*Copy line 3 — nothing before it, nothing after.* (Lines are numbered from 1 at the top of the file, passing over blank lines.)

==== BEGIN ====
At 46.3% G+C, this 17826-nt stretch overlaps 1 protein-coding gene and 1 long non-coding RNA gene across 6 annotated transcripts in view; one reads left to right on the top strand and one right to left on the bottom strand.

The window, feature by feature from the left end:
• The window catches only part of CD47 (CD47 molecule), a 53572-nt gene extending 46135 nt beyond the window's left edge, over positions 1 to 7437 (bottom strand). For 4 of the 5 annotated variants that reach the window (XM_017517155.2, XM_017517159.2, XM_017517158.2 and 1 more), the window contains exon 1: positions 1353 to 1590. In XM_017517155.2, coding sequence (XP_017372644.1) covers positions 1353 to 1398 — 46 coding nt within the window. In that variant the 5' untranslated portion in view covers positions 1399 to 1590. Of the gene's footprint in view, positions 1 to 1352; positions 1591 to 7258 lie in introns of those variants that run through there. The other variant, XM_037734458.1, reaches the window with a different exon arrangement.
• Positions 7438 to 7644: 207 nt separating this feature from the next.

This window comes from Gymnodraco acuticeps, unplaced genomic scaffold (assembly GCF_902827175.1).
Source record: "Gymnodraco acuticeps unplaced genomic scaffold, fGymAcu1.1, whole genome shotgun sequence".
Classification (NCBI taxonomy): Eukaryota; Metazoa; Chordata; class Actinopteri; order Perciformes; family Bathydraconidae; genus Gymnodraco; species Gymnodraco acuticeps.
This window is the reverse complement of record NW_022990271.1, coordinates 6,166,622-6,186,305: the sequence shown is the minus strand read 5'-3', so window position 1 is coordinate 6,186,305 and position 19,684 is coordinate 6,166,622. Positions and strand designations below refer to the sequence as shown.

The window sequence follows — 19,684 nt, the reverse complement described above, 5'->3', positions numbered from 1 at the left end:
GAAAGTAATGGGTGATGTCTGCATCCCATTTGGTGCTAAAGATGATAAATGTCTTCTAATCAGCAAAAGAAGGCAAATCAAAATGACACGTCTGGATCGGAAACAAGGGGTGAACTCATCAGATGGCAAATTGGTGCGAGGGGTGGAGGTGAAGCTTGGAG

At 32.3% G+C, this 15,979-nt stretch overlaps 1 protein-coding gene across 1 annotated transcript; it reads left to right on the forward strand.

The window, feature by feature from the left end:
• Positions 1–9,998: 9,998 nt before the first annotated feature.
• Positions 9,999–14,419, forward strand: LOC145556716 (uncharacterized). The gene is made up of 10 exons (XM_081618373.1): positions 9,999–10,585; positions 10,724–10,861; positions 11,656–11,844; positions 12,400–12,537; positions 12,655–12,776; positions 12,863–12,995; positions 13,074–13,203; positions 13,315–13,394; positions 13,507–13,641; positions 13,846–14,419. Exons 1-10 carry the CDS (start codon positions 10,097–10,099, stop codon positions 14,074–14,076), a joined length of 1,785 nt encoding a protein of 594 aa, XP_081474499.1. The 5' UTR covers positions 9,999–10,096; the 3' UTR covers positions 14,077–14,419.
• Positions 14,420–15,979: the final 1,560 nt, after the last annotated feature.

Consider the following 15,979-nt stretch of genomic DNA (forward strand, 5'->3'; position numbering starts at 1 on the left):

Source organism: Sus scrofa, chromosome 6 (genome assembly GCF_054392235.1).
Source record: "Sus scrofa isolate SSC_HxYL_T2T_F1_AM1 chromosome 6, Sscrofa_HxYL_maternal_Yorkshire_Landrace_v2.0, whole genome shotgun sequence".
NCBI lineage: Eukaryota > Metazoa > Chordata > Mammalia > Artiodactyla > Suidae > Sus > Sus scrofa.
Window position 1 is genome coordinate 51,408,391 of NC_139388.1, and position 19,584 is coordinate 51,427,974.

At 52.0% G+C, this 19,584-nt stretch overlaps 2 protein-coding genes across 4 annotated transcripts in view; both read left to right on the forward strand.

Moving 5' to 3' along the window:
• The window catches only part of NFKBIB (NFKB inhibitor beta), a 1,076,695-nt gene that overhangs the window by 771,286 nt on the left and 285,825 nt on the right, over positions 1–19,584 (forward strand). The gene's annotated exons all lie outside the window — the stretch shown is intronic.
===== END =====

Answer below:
• The window catches only part of CD47 (CD47 molecule), a 53572-nt gene extending 46135 nt beyond the window's left edge, over positions 1 to 7437 (bottom strand). For 4 of the 5 annotated variants that reach the window (XM_017517155.2, XM_017517159.2, XM_017517158.2 and 1 more), the window contains exon 1: positions 1353 to 1590. In XM_017517155.2, coding sequence (XP_017372644.1) covers positions 1353 to 1398 — 46 coding nt within the window. In that variant the 5' untranslated portion in view covers positions 1399 to 1590. Of the gene's footprint in view, positions 1 to 1352; positions 1591 to 7258 lie in introns of those variants that run through there. The other variant, XM_037734458.1, reaches the window with a different exon arrangement.